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Adversarial Taste Estimation in Food Buying

February 16th, 2012
food

When buying food the most important thing is usually taste. The way stores are set up, however, we can't just go around tasting everything. Instead we use various other features of the food to get some idea how the food would taste should we eat it. Over time food producers have adapted to make these features much less reliable quality signals. So we eat a lot of bland food.

Bread starts out at maximum softness and gets harder as it gets older. Your standard American bread is incredibly fluffy, primarily because we perceive it as being fresher:

Squeezable softness had become consumers' proxy for knowing when their bread had been baked. By the 1920s, market surveys revealed that consumers didn't necessarily like eating soft bread, but they always bought the softest-feeling loaf. -- Aaron Bobrow-Strain
Bread bakers and the US government experimented with recipes until in the mid 1950s they achieved our current level of puffiness. Getting this amount of air into the bread has major trade-offs in flavor because you're pushing the yeast to its limits, but we buy it anyway because we read it as fresh.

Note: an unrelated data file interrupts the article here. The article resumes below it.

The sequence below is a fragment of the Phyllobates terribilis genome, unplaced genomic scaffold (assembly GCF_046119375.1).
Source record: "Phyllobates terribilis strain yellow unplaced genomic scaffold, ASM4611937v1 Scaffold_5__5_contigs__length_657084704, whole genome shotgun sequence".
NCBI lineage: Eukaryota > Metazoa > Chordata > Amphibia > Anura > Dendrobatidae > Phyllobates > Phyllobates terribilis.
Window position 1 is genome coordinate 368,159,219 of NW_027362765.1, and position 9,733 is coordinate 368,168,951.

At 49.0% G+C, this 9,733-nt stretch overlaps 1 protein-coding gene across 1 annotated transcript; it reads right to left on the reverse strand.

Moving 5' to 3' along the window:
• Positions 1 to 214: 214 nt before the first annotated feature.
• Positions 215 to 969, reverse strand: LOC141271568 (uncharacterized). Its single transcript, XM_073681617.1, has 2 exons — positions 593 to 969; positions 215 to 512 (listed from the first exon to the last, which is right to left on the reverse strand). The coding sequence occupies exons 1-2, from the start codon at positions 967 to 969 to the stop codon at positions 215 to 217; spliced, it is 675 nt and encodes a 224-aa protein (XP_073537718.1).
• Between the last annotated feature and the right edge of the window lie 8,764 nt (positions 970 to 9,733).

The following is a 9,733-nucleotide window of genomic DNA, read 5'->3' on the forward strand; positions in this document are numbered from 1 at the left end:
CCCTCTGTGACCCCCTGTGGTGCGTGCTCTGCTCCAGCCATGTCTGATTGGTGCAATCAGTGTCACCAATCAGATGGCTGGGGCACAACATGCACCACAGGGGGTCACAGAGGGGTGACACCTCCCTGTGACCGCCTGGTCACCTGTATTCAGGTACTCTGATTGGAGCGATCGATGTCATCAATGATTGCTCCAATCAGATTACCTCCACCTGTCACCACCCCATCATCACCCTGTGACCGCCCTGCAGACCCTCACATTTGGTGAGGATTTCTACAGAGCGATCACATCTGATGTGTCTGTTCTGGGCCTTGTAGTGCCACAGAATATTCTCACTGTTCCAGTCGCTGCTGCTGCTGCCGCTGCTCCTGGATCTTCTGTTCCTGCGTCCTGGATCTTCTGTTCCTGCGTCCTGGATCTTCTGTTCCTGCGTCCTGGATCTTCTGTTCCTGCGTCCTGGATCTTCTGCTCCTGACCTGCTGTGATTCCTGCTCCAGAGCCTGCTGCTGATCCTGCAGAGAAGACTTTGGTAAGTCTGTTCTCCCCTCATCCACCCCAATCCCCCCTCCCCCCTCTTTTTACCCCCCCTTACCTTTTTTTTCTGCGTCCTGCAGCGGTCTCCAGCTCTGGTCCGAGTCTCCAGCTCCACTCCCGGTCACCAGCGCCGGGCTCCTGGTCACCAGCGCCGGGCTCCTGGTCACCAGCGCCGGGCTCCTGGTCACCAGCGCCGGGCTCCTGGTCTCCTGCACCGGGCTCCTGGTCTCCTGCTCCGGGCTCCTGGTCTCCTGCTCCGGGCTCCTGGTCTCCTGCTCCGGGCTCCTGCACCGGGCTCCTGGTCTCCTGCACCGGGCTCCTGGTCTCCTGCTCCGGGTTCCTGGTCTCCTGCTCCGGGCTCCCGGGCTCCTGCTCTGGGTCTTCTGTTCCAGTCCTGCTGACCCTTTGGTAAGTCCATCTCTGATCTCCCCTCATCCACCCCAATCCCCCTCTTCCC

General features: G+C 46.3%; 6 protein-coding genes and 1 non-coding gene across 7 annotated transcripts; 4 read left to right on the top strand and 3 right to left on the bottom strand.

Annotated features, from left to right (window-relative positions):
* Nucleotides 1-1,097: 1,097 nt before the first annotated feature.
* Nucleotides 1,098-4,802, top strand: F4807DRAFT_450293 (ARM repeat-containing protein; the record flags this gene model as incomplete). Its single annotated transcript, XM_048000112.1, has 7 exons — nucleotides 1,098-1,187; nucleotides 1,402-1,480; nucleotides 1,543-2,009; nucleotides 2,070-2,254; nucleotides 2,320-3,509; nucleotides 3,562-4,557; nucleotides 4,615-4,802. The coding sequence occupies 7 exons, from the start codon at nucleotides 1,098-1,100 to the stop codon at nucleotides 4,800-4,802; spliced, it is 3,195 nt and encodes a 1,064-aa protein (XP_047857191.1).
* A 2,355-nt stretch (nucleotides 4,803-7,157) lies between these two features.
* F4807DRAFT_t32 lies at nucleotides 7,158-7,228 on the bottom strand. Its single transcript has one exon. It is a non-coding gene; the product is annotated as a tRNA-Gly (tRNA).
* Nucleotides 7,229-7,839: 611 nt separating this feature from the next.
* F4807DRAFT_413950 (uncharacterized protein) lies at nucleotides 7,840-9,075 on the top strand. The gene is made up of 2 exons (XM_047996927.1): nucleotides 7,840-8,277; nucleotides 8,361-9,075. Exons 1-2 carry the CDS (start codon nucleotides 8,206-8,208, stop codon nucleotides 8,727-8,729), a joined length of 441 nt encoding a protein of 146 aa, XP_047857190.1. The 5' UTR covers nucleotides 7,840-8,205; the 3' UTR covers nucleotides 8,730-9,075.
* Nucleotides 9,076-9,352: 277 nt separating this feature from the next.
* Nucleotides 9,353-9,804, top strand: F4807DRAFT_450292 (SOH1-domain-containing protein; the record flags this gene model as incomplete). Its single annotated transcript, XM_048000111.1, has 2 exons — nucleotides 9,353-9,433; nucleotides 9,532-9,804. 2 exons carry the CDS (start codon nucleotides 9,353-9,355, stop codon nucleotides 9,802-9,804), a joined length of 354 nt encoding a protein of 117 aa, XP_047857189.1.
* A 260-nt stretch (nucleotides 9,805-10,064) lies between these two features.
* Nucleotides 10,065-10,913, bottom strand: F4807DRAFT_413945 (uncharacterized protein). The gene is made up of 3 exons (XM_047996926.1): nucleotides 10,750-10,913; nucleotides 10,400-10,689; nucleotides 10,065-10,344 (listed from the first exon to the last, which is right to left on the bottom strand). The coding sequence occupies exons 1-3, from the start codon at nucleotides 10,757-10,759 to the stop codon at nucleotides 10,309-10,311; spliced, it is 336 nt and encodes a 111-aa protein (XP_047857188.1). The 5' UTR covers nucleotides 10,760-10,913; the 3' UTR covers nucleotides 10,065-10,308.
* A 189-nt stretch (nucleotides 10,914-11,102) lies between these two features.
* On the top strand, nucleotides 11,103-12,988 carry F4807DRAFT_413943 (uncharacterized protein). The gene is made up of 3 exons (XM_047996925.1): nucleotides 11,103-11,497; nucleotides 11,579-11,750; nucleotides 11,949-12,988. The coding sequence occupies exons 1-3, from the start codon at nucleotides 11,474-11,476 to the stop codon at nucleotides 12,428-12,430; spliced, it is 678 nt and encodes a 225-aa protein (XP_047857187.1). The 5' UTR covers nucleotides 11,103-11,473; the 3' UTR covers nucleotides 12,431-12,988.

The taste of peaches varies over a very wide range. Under-ripe peaches are hard, which makes transport easier and cheaper, but a soft peach might be mealy and bland, juicy and delicious, or overripe bordering on rotten. Trying as hard as I can to pick out tasty peaches, I sometimes get wonderful ones and other times terrible ones. Falling back on taste, I'll go stall to stall at Haymarket, buying single peaches and if they're good buying several dozen. (Perhaps making peachsicles if the flavor is good but the texture is poor.) This is pretty much the only time I use coins.

The standard supermarket apple is the Red Delicious. Shiny, with a vibrant color and good firmness it looks like it should live up to its name. Instead, it's just dull, with minimal flavor, slightly bitter skin, and a texture bordering on mealy. The Granny Smith does better, backing up its shiny green skin with crisp texture and a strong sour flavor, but it doesn't have the complexity or balance of better apples. Much of this is just the trade-off in trying to get an apple to keep well enough to supply it year round. A lot of the year, however, there are much tastier but less attractive apples that could be sold.

The problem is with using proxies for taste, so I think the real fix is to have people actually tasting the food. Offering free samples should help fix this, but most of the time I just eat the samples and don't buy. Paid samples would be interesting (drop in a quarter to try some) but I suspect people wouldn't use them. Consumer advocates who stand next to food and having tried all the options recommend what's currently good? Other ideas?

Update 2012-02-16: Also: ethylene gas ripening. We pick fruit before it's green, then expose it to hormones to tell it to become ripe just before it hits the store. This makes it look ripe while only having some of the taste of fruit that ripens on the vine/tree.

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